African American Spirituality and Song
Week Six Summary and Practice
Sunday, February 7—Friday, February 12, 2021
The legacy of the spirituals is worth our continued attention now, not only as “museum music” . . . but also as a broad-ranging cultural tradition that remains relevant to pressing present-day social realities. —Arthur C. Jones
Black sacred song has been at once a source and an expression of Black faith, spirituality and devotion. By song, our people have called the Spirit into our hearts, homes, churches, and communities. —Sister Thea Bowman
This is the contemplative moment, the recognition that each and every member of the congregation shares the same angst over the troubles of the world and the need for reunion. —Barbara Holmes
Whether you sang “freedom” during the sixties or the older traditional text with the word “Canaan,” in essence the song says, I must leave or change where I am, and I want you to go with me. —Bernice Johnson Reagon
Jeremiah is saying actually, “There must be a balm in Gilead; it cannot be that there is no balm in Gilead.” The relentless winnowing of his own bitter experience has laid bare his soul to the end that he is brought face to face with the very ground and core of his own faith. —Howard Thurman
When we see contemplatively, we know that we live in a fully sacramental universe, where everything is a pointer and an epiphany.
A Plea for Divine Presence
Although I am always urging people to adopt and practice contemplative, wordless, or apophatic prayer, I also believe in the power of cataphatic prayer, full of words and images that express the longings of our hearts. As many of you know, we at the Center pray daily for the many petitions that readers share with us vulnerably and in great trust. I believe God hears and understands the prayers both from the silence of our hearts and the words of our mouths. Today I share a poetic prayer full of inclusive compassion from the Reverend Dr. J. Alfred Smith, Sr.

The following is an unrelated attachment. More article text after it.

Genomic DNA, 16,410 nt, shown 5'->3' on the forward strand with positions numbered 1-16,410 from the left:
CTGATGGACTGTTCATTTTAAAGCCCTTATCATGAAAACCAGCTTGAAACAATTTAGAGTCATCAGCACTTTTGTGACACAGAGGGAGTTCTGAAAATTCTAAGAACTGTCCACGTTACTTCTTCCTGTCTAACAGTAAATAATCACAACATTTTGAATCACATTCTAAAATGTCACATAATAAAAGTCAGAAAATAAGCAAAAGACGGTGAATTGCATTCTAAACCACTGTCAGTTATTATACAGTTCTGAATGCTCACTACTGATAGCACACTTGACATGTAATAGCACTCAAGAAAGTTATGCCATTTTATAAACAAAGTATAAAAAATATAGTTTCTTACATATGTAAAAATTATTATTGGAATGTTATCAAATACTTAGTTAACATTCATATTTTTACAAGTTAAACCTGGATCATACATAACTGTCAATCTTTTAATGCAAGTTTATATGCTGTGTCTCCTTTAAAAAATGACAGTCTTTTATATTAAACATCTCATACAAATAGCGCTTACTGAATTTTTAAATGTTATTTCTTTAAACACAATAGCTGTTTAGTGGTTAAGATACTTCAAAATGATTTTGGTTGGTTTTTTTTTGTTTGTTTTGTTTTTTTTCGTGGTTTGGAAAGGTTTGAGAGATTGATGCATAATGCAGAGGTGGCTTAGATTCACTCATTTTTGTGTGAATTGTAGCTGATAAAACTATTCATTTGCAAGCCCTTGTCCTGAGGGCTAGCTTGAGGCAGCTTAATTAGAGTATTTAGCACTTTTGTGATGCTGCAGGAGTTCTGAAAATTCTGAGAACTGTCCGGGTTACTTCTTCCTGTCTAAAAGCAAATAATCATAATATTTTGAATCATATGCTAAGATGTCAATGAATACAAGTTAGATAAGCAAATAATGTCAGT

Older than the morning stars that twinkled in the blackness of night’s first birth, the rotation of the axis of time, bring us into the freshness of your mercy and the newness of your presence. We come to you today with heartfelt gratitude, not with mixing Judas paint with Judas praise in order to cover our hypocrisy. Some of us come to you with triumph over tragedy. Others of us come with enduring pain suffered from shameful defeat in an inescapable battle of life. Some of us feel like going on and others of us feel like giving up. But to you we come just as we are. Whether we are winners or losers, we know that you love us one and all. Greatest of the Greatest, you know just how much we can bear. We all come to commune with you:
The tireless champion;
The tired loser;
The retired forgotten ones;
We all come to be consistently corrected and comforted by you.
We come counting our lost.
We come confronting our crises.
We come as citizens of cities controlled by crime.
We come chilled by the cold of cowardice.
Great God Almighty:
Commune with us conscience clean.
Caress us with the cradle of compassion.
Consecrate us with outrageous convictions.
Control us with Christlike concerns.
Great Physician Powerful:
Pardon us with the conscience of peace.
Place us in paths of productivity.
Practice the perfection of healing upon those who are physically, emotionally, or spiritually sick.
This is our humble plea, we present in the precious Name of the prince of peace, Jesus Christ, our priceless priest. Amen.
Experience a version of this practice through video and sound.
J. Alfred Smith, Sr., “A Plea for Divine Presence (1989),” in Conversations with God: Two Centuries of Prayers by African Americans, ed. James Melvin Washington (HarperCollins: 1994), 257.